The hectic nature of my morning is not unusual for any mom.  And frankly for any given Sunday morning here at the homestead. But unfortunately I’ve been feeling like this ALL day long every day since August.  Since the kids went back to school and I started teaching three college classes instead of my usual 2.  Every hour has been filled with the stack of stuff I have to do right now AND the stack of stuff I’m trying to keep track of in my head AND all the emails I’ve answered in my head but not on the computer AND which kid has a project due at school AND what we might want to eat for dinner AND if we even want dinner AND whether dinner is actually the right term as opposed to ‘supper’ AND the never ending question of when will I have time to clean out the microwave and mop the kitchen.  It’s been go go go all the time.

Yeah right – having it all. If by all you mean “nervous breakdown”, then yes I am having it all. With a side of chocolate.

Part of all this crazy autumn has meant that my poor blog, which means a lot to me, has gotten the toenail polish treatment. That is Scarlett’s notion that “I can’t think about that right now. If I do, I’ll go crazy. I’ll think about that tomorrow.”  (Side note: I have never seen more than 20 mins of Gone with the Wind despite having had two roommates who were passionate about it.  All I’ve glean from their knowledge of the movie is two quotes. That one and my other favorite one: “Quitting time!”  My apologies to Scarlett, Cristy and Betsy.)

Thus I’ve punted on the blog (despite starting a 1001 posts in my head while driving to work or grading papers) and in related news my running has been challenging. Not that I haven’t run. I have. Sometimes at 5 am. Sometimes at 10 am. But mostly not as far or as often as I should have. And so I didn’t know what to blog about. Cause you and my other reader don’t come here to read about my complaints, do you?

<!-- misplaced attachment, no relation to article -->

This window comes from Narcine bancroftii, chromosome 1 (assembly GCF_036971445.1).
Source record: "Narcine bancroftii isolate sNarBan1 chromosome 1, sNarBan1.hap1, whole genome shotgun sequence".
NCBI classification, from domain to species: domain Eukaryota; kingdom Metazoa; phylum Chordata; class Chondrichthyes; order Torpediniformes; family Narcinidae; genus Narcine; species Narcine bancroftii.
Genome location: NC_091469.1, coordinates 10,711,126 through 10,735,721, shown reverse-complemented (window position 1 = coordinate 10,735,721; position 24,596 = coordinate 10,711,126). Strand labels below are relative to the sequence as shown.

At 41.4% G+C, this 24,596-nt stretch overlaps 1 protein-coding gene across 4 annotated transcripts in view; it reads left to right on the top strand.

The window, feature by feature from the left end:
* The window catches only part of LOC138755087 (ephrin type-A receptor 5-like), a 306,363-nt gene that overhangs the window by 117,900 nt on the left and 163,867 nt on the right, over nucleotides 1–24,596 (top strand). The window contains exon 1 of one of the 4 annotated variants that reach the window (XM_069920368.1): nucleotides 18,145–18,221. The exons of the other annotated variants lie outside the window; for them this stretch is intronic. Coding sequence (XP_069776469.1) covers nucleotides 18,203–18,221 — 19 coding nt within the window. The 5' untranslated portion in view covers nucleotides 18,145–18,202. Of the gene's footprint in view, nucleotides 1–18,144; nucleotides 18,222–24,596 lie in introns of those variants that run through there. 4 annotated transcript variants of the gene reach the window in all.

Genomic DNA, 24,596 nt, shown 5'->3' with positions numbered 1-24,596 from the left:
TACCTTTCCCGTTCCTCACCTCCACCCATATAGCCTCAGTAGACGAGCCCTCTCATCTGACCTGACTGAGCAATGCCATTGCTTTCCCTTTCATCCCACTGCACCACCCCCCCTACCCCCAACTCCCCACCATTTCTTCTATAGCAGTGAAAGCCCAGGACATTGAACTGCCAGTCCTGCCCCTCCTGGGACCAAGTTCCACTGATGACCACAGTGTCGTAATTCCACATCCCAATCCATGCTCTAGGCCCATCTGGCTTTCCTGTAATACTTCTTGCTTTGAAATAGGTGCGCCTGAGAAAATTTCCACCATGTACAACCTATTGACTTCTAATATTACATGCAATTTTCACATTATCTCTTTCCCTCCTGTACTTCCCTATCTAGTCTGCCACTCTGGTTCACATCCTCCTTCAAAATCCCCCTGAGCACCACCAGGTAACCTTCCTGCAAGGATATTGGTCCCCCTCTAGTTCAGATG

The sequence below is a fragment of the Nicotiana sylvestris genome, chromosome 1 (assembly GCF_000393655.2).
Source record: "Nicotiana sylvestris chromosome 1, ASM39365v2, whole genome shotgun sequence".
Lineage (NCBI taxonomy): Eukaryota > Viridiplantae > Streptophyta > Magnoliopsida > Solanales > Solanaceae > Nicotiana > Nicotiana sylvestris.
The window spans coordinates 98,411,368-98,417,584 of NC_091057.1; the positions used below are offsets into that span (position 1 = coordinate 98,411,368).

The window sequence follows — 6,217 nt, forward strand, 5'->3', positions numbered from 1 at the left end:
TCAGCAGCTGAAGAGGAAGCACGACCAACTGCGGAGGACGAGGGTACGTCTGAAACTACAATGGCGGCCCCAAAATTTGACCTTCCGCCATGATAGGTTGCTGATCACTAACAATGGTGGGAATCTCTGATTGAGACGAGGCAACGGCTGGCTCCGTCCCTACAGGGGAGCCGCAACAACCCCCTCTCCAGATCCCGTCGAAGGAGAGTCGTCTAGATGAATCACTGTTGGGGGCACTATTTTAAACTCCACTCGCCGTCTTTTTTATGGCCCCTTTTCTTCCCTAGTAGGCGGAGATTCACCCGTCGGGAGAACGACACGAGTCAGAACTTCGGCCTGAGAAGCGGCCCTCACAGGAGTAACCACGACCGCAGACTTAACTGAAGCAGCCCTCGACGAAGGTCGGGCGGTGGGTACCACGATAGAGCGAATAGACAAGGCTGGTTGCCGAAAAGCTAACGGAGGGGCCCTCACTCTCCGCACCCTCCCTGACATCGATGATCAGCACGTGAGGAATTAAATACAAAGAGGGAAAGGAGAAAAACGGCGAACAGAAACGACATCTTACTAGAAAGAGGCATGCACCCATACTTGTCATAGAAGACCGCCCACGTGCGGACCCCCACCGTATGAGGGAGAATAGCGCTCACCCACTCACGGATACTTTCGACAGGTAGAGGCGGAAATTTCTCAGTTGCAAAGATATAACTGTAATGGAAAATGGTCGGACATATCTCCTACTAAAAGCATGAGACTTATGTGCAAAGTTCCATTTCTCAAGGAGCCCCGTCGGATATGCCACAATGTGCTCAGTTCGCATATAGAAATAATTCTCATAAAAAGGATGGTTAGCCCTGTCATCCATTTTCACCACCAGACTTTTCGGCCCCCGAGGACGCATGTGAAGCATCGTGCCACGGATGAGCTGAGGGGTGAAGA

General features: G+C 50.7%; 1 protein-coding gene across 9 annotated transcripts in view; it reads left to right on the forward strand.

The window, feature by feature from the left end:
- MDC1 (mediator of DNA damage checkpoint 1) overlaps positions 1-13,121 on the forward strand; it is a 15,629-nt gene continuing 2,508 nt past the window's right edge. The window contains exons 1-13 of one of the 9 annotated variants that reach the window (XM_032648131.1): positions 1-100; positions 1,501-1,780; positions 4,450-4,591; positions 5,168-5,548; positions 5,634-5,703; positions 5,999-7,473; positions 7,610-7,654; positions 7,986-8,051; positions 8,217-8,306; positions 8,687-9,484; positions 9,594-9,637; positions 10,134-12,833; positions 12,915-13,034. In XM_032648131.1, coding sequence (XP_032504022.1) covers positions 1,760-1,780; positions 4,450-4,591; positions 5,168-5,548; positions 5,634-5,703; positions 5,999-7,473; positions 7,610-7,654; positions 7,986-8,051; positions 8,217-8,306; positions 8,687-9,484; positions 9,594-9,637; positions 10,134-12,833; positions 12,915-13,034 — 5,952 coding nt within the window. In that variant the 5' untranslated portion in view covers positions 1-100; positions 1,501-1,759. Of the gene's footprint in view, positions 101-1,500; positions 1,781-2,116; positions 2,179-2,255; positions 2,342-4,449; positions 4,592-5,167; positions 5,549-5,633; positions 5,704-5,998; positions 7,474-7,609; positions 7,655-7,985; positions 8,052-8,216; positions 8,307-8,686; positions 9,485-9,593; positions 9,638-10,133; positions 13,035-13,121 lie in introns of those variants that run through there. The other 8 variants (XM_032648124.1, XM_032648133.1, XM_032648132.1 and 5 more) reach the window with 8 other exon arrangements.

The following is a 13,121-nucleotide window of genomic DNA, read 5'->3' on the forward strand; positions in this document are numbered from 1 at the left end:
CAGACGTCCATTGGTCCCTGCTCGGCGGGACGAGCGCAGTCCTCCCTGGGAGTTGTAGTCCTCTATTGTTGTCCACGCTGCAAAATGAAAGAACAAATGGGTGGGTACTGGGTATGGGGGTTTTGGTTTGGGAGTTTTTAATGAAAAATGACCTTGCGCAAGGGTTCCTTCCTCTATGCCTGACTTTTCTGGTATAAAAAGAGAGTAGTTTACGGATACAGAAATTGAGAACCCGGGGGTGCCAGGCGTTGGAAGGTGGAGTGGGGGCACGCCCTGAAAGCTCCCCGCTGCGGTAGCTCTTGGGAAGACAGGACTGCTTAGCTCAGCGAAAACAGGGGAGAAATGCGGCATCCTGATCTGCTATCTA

But I have stumbled forward….praying for the holiday break and for a chance to catch my breath.

And I’ve run. Or hobbled – depends on your definition. And before I knew it – we were driving up to Savannah last week for the Rock and Roll 1/2 Marathon. And I was wishing for a giant pause button so I could catch my breath and have another 6 weeks of training.

Despite it all, I finished the race. Yea!  Not very quickly. Boo. A time of 3:02 is not what I had in mind.  But then again I was worried about collapsing before mile 5 – so that’s an improvement.  And in reality I was chugging along on pace to finish in 2:35.  Which was awesome.

Until I hit the wall.  (Upon hearing that, our daughter asked me why anyone would put a wall in the middle of the race.)  Mile 8.  My legs just up and gave up at mile 8. And from there on out it was mostly walking with snippets of running to keep up the pace. Until mile 10 when my iPhone died and I had no clue how fast (slow) I was going. So then I trudged to the end. (Side note – I think Santa’s getting me a Garmin for Christmas.  Or a Nike+ watch.  Either way – there was a silver lining to that!)

But I finished. And I was not the last one across the finish. And had I been running the whole marathon instead – that would have been an AWESOME time.  LOL.

We had a great weekend – especially getting to spent time with my folks.  They were kind and got up at 4:30 to take the shuttle with us and they hung out with the kids while we ran (and I even got to see them at about mile 6.3 – yea!).  So while it was not the running triumph I had hoped for back in the summer. It was fun and that’s what counts.

Soon enough it will be time for the Disney run again. About two months and I’ll be up for another 13.1.

Meanwhile, I’ve been reminded of my first year in grad school. I enjoyed the work load and the new people to meet and focusing on my career. But I missed reading for reading’s sake. I am a huge bookworm. And I found myself trying to settle my heart by telling myself that “come summer break”, I’ll read all I want.  Pretty soon, I realized that you can’t cut out that which is a core part of you. So I read. In between classes and research, I made the time.

Granted – back then I didn’t have two kids and a husband. But I hold onto that important lesson. And I am trying very hard to get back to what is at the core of me nowadays – running. So what if the microwave has layers of crumbs and my toenail polish is chipped? They can wait till tomorrow. I gotta run.  (after I grade three stacks of tests….  🙂